Having spent at least a decade and about $100 billion getting ready for a triple-play future of voice, video and data, the cable industry faces competition from all sides. Satellite is to the left of them, telcos are to the right—all of them muscling to take a slice of the business. That intense competition will be the constant hum at this year's NCTA convention: Cable has a fight on its hands.
As long as it's a fair fight, let the best service win. The cheapest, or the fastest, or the most content-rich, or interactive—whatever gets the most subscribers. What Washington shouldn't do is put its thumb on the scale.
Entrenched media like cable work hard in Washington to lessen the blow of competition while new entrants like telcos try for every regulatory or legislative advantage they can. That is what they are supposed to do.
The government shouldn't take sides. It needs to make the field as level as possible, then get out before making bad calls that affect the outcome of the game.
If leveling the field means a national-video-franchising bill, then that law should ease the way for cable as well as telcos. Telcos shouldn't get a head start. They should be held to the same build-out standards cable met. Cable should also be allowed to compete for voice service under the same rules as others.
By the way, getting out of the way also means not forcing cable to unbundle its service or self-censor to please content nannies whining about Peabody-winning shows like South Park and The Shield. Unbundling isn't likely to happen. But cable can't be subject to restrictive content regulations that don't apply to telcos. Broadcasters are already being penalized that way.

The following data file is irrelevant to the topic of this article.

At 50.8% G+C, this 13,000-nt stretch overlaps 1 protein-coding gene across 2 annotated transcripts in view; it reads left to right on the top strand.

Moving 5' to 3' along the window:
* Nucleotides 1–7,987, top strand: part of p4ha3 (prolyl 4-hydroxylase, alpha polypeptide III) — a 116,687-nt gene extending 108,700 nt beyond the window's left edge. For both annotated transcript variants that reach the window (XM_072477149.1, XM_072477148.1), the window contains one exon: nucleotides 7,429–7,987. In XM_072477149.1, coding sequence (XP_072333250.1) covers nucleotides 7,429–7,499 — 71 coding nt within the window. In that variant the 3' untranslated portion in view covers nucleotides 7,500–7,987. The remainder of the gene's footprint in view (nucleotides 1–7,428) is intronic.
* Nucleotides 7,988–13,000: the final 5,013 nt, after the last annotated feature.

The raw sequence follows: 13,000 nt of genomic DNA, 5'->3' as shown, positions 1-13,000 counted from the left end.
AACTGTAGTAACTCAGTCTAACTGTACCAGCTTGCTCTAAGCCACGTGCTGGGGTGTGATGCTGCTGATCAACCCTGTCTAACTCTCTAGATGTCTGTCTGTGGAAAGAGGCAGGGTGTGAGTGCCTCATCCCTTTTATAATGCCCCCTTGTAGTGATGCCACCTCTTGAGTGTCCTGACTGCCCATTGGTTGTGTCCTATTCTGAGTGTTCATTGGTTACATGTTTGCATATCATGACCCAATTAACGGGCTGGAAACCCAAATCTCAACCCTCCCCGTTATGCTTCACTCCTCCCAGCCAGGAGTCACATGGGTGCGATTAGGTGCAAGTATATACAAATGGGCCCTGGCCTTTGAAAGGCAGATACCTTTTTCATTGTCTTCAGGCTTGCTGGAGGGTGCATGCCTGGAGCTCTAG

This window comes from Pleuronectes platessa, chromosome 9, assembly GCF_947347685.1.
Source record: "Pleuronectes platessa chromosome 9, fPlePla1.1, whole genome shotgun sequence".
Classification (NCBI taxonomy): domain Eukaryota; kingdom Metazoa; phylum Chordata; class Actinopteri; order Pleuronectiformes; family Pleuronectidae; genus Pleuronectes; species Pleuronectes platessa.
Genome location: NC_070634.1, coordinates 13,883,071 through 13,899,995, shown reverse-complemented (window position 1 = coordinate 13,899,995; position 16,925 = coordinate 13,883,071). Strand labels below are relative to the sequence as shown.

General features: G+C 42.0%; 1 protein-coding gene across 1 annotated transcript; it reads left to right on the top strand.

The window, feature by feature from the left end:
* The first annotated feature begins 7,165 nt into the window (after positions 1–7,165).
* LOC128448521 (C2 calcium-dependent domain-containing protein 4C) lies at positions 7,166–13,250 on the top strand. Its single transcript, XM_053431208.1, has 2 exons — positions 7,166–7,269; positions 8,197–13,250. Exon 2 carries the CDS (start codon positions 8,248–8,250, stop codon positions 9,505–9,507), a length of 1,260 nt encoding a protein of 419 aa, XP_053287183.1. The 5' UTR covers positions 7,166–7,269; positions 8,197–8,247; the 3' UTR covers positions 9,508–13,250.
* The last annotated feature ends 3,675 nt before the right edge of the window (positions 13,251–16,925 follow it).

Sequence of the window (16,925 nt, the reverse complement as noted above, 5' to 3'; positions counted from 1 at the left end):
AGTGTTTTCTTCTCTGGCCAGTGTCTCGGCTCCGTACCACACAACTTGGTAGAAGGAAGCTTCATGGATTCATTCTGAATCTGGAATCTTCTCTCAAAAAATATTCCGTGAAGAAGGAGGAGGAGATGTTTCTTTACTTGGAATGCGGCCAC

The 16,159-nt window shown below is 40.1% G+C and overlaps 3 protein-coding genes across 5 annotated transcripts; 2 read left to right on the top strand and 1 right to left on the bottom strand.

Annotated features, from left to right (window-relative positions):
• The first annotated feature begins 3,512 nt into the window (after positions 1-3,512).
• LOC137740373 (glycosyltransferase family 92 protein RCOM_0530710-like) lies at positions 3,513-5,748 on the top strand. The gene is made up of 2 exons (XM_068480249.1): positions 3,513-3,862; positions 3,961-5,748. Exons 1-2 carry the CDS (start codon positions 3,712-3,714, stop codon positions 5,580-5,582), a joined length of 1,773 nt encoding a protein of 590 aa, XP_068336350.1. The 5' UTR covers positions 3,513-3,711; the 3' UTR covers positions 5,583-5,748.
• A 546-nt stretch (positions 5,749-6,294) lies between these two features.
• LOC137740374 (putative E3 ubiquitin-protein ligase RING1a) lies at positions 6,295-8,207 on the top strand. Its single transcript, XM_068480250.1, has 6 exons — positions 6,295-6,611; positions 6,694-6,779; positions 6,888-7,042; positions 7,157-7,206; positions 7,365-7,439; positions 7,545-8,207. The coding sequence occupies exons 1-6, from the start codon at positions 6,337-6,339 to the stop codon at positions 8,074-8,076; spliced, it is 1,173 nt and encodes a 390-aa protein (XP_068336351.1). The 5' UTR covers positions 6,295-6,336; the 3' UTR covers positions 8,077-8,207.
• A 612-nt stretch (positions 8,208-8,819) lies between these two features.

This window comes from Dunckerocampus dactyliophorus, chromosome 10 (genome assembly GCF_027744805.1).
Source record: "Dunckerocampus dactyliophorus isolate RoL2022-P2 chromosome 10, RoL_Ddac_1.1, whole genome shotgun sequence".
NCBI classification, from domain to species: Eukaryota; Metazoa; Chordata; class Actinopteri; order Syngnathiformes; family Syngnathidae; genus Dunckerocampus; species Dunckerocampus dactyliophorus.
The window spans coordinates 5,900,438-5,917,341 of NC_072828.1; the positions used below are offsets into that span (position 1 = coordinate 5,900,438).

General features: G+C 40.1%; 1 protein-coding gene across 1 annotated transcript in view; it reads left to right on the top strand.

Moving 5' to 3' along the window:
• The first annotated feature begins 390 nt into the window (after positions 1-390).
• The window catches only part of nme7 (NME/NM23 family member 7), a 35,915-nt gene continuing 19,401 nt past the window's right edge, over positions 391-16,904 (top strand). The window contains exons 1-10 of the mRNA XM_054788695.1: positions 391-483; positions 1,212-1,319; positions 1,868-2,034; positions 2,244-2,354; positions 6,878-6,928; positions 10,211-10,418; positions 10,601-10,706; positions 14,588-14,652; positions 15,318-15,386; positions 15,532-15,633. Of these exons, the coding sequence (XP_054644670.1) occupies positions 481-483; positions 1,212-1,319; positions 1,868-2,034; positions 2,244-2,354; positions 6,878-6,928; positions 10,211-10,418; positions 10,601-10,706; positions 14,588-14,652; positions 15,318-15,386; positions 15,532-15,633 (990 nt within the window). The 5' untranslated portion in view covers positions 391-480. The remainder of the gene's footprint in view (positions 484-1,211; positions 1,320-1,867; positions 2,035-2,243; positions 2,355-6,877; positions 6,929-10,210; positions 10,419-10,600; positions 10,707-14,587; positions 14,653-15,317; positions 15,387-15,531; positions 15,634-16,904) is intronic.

The cable industry has been successful in making the national-video-franchising bill cable-friendlier. NCTA President Kyle McSlarrow and company would prefer speeding the local franchising process rather than a national-franchise bill, in part because the telcos will already have an easier road than the one cable had to hack out of the wilderness long ago.
The reason is that ubiquitous high-speed Internet is the Holy Grail of communications policy. Under pressure to bridge that digital divide, real or imagined, Congress, the White House and the FCC are all eager to help telcos, which, unbelievably, are posing as poor underprivileged companies that need a government helping hand.
The new national-video-franchising law may pass this session or possibly get caught up in the sausage grinder. Either way, competition is coming, and some states are already making it easier for telcos through their own franchise reform.
Speeding the rollout of Internet service may be a reason to pave the way for all players. But it should not be telcos' ticket to the fast lane.
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